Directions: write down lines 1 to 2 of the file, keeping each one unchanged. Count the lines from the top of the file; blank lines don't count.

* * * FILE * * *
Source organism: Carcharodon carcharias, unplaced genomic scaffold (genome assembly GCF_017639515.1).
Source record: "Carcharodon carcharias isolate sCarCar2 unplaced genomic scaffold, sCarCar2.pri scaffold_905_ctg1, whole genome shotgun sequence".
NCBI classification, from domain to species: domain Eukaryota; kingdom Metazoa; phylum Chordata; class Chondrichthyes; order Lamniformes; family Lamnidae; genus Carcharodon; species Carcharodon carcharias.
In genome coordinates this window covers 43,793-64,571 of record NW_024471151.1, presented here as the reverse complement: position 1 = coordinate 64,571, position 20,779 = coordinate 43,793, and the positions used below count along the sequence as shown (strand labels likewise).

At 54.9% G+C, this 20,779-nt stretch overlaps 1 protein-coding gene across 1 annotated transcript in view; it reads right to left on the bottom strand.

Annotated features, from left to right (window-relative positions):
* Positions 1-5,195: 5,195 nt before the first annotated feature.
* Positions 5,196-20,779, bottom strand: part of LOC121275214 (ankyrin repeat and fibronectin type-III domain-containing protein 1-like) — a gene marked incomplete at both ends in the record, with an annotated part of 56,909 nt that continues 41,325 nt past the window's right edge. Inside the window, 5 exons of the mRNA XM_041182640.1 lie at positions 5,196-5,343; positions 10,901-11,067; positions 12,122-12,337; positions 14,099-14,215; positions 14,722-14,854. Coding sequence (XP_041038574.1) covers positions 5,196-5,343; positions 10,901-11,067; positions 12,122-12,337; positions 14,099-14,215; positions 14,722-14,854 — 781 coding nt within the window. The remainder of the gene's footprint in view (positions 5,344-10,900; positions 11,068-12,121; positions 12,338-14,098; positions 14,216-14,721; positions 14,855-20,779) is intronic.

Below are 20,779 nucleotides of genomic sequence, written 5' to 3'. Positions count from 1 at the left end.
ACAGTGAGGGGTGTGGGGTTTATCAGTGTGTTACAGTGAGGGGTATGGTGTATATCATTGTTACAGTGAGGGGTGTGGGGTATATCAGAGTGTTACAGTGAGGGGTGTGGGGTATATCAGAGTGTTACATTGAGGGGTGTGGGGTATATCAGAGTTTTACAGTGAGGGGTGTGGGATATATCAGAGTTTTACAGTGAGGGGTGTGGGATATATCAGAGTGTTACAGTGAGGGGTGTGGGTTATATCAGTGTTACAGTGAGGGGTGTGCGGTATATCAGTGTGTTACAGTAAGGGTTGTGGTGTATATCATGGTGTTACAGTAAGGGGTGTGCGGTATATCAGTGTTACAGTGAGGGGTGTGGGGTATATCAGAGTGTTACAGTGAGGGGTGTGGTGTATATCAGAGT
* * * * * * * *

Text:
Source organism: Carcharodon carcharias, unplaced genomic scaffold (genome assembly GCF_017639515.1).
Source record: "Carcharodon carcharias isolate sCarCar2 unplaced genomic scaffold, sCarCar2.pri scaffold_905_ctg1, whole genome shotgun sequence".